Doctor insights on:
Need Help With Spider Veins
Sclerotherapy veins: Sclerotherapy is common therapy used to remove spider or varicose veins of the legs, whether for cosmetic or medical reasons. Small needles are inserted into the vein clusters & a drug is injected into them which closes the veins. FDA approved sclerosant drugs are polidocanol & sotradecol. Non FDA approved drugs used worldwide include glycerine & hypertonic saline. Can work for all size veins ...Read moreSee 2 more doctor answers
Injection of veins: Sclerotherapy for spider veins is the injection of a substance into a small vein(1-2mm) that looks like spider legs. The substance injected can either be liquid or foam and is called a sclerosing solution because it either dissolves the vein or pushes the blood out of the vein so that the vein walls stick together and then dissolve. There are many solutions that can be used for sclerotherapy. ...Read moreSee 1 more doctor answer
Nearly anyone: There are few absolute contraindications to having sclerotherapy done: having a current deep or superficial venous thrombosis, being allergic to the slcerosant that is being used, and pregnancy. Most won't treat nursing mothers and care needs to be taken with certain sclerosant preparations in patients who have a history of getting migraines with aura (usually funny visual changes before hand). ...Read moreSee 5 more doctor answers
Varicose Vein Laser: Yes. There are multiple types of vein lasers & they tend to be very effective for curing vein diseases. An endovenous laser treatment, known as evlt, is used to treat varicose veins. Other types of surface lasers are used to remove spider veins. Often combined treatment are used, i.e. Laser and sclerotherapy vein injections. Make sure you see a vein specialist (vascular surgeon) to discuss. ...Read moreSee 4 more doctor answers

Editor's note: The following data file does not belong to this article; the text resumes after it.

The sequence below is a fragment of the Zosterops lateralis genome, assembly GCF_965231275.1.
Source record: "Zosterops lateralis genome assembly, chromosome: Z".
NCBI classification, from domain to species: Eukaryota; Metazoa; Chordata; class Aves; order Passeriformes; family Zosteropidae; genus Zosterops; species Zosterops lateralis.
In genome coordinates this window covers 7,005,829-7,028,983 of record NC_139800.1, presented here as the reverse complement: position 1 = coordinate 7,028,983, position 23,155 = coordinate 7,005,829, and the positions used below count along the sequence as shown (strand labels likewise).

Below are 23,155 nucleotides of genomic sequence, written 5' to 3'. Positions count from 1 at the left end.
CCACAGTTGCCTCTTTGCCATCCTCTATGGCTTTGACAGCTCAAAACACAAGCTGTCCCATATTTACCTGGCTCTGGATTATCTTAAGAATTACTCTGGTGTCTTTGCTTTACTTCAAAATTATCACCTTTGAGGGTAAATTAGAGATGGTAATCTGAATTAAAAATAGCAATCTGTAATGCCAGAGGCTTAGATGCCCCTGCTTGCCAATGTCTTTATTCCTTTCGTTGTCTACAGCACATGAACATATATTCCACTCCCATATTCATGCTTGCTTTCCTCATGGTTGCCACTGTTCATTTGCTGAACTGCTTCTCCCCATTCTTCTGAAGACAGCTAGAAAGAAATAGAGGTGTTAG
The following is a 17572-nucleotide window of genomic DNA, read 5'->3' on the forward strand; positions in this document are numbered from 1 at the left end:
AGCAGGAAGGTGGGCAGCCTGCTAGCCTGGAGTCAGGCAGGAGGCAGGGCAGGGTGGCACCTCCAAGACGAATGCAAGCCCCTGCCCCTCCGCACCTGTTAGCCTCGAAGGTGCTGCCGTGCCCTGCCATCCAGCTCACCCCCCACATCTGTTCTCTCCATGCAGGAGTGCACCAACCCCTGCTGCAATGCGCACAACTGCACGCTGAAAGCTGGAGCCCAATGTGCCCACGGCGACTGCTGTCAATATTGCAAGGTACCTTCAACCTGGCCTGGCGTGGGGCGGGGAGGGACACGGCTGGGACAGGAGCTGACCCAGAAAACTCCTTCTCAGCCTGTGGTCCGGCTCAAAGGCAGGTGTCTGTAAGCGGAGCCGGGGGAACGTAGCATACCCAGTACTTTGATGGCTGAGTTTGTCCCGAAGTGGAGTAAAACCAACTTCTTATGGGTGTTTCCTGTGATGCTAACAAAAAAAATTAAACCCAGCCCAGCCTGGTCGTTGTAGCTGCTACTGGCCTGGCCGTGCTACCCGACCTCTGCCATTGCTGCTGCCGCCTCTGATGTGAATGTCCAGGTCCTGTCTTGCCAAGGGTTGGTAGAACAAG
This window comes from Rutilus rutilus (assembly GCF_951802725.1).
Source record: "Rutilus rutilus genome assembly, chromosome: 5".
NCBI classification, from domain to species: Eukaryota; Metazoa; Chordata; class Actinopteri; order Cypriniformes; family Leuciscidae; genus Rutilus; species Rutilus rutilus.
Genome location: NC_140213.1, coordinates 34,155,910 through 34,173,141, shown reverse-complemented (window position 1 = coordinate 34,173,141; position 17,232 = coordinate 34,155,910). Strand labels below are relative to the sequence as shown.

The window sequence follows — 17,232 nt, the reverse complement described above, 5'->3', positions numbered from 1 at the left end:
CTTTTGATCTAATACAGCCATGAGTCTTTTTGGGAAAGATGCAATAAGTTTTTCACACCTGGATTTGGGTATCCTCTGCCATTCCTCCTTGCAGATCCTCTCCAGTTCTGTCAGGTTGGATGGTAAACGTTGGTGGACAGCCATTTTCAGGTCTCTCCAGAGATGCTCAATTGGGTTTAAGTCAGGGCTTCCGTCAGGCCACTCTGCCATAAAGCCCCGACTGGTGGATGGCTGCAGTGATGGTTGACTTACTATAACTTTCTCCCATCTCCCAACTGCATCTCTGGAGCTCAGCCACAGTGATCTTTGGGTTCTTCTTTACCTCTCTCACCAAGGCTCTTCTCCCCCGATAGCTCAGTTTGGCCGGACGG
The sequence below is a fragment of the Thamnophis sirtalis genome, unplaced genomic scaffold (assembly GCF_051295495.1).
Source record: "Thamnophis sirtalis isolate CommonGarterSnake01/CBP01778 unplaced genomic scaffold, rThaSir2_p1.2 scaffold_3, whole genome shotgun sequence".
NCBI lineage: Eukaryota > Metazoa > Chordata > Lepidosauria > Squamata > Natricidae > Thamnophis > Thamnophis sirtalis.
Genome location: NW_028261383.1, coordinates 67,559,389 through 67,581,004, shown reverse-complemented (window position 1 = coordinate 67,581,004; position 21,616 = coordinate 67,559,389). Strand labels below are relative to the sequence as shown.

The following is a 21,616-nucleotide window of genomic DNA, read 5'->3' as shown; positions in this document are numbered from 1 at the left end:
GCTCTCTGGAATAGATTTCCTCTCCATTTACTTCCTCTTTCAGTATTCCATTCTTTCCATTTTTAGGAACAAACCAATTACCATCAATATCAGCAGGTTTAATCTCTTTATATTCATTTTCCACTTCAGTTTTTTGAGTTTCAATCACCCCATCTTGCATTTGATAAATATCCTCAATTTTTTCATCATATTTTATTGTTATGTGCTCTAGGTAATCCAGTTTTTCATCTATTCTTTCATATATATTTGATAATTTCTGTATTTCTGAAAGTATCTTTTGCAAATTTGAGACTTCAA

Sclerotherapy: Spider veins of legs are usually treated with sclerotherapy. Evlt is a minimally-invasive alternative to stripping, used to treat saphenous vein reflux [ found on ultrasound] that leads to varicose vein problems. Surface varicose veins are also treated with sclerotherapy or phlebectomy. ...Read moreSee 4 more doctor answers
Wait: The compression stockings are likely making them not as bad as they would be otherwise. If you don't have thigh highs, get those in 15-20. Walk. Manage weight gain in accordance with your ob's recommendations. If the spider veins haven't resolved 6 mos after birth, see a vein specialist or phlebologist. Phlebology.Org for referrals. ...Read moreSee 2 more doctor answers
Nope....sorry : While compression hose may give one relief of venous insufficiency, including varicose veins and spider veins, they won't cure them. Spider veins can be successfully treated with sclerotherapy, laser, veinwave, etc. But you should realize thay it is very possible that you may develop more spider veins in the future and might need further treatment down the road. ...Read moreSee 4 more doctor answers